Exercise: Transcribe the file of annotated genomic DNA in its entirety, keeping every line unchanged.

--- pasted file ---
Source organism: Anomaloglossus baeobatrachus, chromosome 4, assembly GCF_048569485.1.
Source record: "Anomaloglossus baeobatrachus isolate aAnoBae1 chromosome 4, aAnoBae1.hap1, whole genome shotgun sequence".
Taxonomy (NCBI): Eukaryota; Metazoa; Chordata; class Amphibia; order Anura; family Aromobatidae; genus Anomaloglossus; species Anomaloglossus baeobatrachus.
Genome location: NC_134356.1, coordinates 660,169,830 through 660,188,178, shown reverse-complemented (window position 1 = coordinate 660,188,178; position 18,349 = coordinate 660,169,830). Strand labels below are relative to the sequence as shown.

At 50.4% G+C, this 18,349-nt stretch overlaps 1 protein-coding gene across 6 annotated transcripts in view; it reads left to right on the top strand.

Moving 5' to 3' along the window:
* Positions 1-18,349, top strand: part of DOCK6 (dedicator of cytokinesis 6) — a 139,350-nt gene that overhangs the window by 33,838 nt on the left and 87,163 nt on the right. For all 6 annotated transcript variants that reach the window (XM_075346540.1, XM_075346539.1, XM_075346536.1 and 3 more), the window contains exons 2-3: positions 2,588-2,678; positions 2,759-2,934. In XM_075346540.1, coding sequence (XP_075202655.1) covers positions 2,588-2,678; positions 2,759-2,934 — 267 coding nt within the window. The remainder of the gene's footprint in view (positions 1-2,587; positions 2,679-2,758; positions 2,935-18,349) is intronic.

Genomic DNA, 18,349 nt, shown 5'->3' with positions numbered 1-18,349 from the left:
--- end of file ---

Source organism: Anomaloglossus baeobatrachus, chromosome 4, assembly GCF_048569485.1.
Source record: "Anomaloglossus baeobatrachus isolate aAnoBae1 chromosome 4, aAnoBae1.hap1, whole genome shotgun sequence".
Taxonomy (NCBI): Eukaryota; Metazoa; Chordata; class Amphibia; order Anura; family Aromobatidae; genus Anomaloglossus; species Anomaloglossus baeobatrachus.
Genome location: NC_134356.1, coordinates 660,169,830 through 660,188,178, shown reverse-complemented (window position 1 = coordinate 660,188,178; position 18,349 = coordinate 660,169,830). Strand labels below are relative to the sequence as shown.

At 50.4% G+C, this 18,349-nt stretch overlaps 1 protein-coding gene across 6 annotated transcripts in view; it reads left to right on the top strand.

Moving 5' to 3' along the window:
* Positions 1-18,349, top strand: part of DOCK6 (dedicator of cytokinesis 6) — a 139,350-nt gene that overhangs the window by 33,838 nt on the left and 87,163 nt on the right. For all 6 annotated transcript variants that reach the window (XM_075346540.1, XM_075346539.1, XM_075346536.1 and 3 more), the window contains exons 2-3: positions 2,588-2,678; positions 2,759-2,934. In XM_075346540.1, coding sequence (XP_075202655.1) covers positions 2,588-2,678; positions 2,759-2,934 — 267 coding nt within the window. The remainder of the gene's footprint in view (positions 1-2,587; positions 2,679-2,758; positions 2,935-18,349) is intronic.

Genomic DNA, 18,349 nt, shown 5'->3' with positions numbered 1-18,349 from the left: